It is appropriate that medical research should focus on matters of social and individual health.
At least three powerful obstacles confront the development of a realist structure-disposition-practice research programme into the substantive area of teenage pregnancy and the sexual activity of young people.
These can be identified as, (i) the privilege given to forms of statistical explanation that favour a positivist over a hermeneutic account, embedded in the practical-theoretical "at risk" concept; (ii) the preference for behaviourist and reductionist models that isolate behaviour from its social context; and (iii) the support given to an authoritative concept of culture that inhibits recognition of actual and lived cultural practices.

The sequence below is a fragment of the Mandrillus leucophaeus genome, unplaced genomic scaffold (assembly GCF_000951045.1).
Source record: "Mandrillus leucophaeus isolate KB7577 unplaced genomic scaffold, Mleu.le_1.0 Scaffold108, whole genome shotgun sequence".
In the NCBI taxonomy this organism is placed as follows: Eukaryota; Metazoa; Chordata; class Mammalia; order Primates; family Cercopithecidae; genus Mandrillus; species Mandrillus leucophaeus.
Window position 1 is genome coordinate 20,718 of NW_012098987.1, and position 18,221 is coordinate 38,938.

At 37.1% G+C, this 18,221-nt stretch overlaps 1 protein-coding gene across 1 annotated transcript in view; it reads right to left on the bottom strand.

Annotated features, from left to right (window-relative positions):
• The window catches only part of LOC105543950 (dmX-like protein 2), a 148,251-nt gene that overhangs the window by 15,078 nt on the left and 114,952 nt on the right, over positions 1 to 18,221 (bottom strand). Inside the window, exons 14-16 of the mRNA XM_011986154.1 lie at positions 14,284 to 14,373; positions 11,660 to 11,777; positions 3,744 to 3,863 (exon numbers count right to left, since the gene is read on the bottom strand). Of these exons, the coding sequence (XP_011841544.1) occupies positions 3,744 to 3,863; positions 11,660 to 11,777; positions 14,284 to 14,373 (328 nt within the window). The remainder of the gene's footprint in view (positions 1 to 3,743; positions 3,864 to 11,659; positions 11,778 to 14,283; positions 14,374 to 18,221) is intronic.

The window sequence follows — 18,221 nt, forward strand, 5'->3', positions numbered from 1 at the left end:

Social practices should not be confused with the level of behaviour; they are socially recognised ways of doing things that are taken up, perhaps as "discourses", by people in a certain frame of mind.
This theoretical agenda is combined with an integrated "numbers and narratives" methodology.